only 7 years of reading skills is the tragedy, as the recent local furor
over 85% failure levels on tests of minimal skills in math and English
to enter Fresno State University demonstrate.  Ask employers about the
readiness of today's graduates to join the workforce, and you get the
same story, different details.

Social promotion is an _unmitigated_ evil, in my opinion, makes our
education system the laughing-stock of the first world, and reduces our
ability as a people to compete in the world.  Worst of all, probably, is
falsely telling a kid s/he is educated and ready to take on the world,
only to have the kid face a life of unrelenting disappointment as skills
never learned cripple life-choices and prevent success.

Find some _other_ way, while his parents are at work, to entertain a kid
who tops out in learning skills in 6th grade, don't foist him on society
six years later as a "high school graduate" wioth six consecutive
meaningless grade level promotions.

xanthian.

--
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Sun, 07 Nov 2004 00:16:00 GMT  
 Thinking about thinking

Quote:
>Social promotion is an _unmitigated_ evil, in my opinion

Clearly you have strong feelings on this issue, based on your own life
history.  I don't think I'm denying the importance of that history by
pointing out that other people's lives have different central issues
and different trajectories.

I think that you're making an all-or-nothing issue out of something
much more complicated.  For example, the current situation in California
is actually that there are two different levels of diploma: the minimal
7th-grade-level one that you're complaining about, and a much more
rigorous one based on statewide (optional) standard tests that are meant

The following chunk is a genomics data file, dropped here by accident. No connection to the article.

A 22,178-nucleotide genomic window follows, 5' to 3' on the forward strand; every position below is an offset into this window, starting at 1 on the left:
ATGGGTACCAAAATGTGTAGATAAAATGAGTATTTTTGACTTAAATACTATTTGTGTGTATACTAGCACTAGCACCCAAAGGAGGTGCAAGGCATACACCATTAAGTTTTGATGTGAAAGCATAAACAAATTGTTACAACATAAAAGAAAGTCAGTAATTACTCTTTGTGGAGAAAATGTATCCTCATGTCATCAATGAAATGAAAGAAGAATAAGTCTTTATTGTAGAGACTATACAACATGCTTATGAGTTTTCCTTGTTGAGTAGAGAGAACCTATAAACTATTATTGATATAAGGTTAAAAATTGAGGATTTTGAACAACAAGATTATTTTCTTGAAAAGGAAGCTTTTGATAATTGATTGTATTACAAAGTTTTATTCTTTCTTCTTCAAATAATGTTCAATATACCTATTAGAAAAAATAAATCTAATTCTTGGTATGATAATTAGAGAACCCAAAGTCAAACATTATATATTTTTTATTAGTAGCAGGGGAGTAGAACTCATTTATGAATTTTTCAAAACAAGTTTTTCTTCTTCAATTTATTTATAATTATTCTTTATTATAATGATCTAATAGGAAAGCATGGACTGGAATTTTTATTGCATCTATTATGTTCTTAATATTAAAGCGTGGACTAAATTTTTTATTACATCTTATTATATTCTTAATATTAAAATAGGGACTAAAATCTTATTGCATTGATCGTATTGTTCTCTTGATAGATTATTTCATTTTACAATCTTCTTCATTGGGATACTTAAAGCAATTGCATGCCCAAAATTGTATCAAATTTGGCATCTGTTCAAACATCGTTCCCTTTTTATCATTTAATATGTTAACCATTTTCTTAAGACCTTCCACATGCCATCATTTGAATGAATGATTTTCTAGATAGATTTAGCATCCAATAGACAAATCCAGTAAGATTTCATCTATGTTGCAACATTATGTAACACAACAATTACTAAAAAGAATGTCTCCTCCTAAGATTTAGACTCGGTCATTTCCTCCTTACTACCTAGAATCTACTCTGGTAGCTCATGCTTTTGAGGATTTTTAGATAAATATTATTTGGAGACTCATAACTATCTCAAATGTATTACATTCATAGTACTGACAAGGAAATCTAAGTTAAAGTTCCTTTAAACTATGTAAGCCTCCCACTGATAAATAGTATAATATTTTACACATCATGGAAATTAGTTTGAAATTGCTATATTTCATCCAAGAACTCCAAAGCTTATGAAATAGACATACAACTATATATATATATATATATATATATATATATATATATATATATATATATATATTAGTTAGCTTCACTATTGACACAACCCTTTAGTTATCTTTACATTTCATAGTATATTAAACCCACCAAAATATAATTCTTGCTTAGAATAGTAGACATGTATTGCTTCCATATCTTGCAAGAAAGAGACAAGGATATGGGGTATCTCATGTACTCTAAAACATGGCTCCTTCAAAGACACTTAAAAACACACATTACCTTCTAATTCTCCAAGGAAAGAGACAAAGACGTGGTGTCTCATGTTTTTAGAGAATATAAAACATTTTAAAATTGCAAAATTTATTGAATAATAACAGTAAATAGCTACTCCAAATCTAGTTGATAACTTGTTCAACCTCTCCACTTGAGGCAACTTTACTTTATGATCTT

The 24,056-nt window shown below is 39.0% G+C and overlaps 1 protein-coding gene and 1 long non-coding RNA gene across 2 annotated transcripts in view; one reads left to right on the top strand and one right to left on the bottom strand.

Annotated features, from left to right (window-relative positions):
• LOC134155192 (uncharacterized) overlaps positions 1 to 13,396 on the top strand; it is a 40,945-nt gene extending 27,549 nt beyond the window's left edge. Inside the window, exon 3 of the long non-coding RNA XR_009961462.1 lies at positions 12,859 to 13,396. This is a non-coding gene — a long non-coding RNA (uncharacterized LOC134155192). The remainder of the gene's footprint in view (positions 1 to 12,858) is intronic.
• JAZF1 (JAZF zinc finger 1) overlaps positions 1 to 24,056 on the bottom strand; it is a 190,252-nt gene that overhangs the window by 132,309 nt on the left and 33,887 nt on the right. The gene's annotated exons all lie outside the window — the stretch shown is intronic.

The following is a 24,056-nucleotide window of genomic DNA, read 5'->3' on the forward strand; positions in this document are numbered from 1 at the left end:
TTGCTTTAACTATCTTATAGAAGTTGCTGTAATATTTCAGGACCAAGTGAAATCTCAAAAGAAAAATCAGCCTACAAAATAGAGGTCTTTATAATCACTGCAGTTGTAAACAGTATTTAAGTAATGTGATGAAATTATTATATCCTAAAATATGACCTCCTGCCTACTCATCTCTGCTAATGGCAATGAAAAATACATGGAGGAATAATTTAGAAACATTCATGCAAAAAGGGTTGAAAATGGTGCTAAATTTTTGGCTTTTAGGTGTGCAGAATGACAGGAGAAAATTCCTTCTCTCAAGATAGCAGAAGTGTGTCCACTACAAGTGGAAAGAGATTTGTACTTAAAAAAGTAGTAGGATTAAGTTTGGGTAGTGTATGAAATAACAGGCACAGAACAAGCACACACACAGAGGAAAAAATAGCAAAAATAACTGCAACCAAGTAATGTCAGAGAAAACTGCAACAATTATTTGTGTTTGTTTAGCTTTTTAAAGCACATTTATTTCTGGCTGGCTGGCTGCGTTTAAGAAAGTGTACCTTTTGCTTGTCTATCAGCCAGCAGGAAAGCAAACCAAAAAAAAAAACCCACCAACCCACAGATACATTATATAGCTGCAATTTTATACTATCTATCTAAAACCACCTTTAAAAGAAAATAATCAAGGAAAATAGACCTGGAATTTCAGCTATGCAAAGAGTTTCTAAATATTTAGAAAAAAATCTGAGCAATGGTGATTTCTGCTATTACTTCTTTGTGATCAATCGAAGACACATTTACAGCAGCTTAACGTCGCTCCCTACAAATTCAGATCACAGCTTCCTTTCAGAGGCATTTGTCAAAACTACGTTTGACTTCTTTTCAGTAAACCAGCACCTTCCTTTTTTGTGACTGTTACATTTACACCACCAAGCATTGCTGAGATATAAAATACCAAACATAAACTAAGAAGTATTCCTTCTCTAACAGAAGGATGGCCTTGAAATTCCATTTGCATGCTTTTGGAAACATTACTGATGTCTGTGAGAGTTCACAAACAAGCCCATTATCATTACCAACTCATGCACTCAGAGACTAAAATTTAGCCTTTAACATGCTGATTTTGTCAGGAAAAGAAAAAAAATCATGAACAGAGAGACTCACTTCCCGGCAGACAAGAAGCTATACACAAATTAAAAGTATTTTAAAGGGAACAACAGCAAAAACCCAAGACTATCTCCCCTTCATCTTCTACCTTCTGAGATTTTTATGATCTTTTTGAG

to correspond to the U.C. entrance requirements: four years of high
school English, three of math I think, a foreign language, and several
other things I'd have to look up.  (And there is a de facto third kind
of diploma, the GED, which is the least rigorous of all.)

But why does there have to be a comprehensive diploma in the first place?
How about the British O-level system, in which students are certified
separately in each subject?  That way, the poet who can't do math
and the engineer who can't write a coherent paragraph (I see a lot of
the latter in my classes) get exactly the certification they should.

Or how about the vocational-ed student who's not so hot at English *or*
math, but is terrific at building or fixing mechanical things?



Sun, 07 Nov 2004 03:39:22 GMT  
 Thinking about thinking

Quote:

> Or how about the vocational-ed student who's not so hot at English *or*
> math, but is terrific at building or fixing mechanical things?

This, at least, is a Good Thing, and a "voc ed" degree that does not
dilute a "diplomate" degree is a common way of doing education in other
first world countries.

Where, after all, to get back to your familial situation, is the benefit
in retaining in a "college bound" track, a kid who finds reading
painful, but might find a career as, in the case of a cousin of mine, a
luthier, to be a wonderful and fulfilling choice?

E.g. http://www.kleinguitars.com/dolan/dolanguitars.htm

xanthian.

--
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Sun, 07 Nov 2004 08:39:25 GMT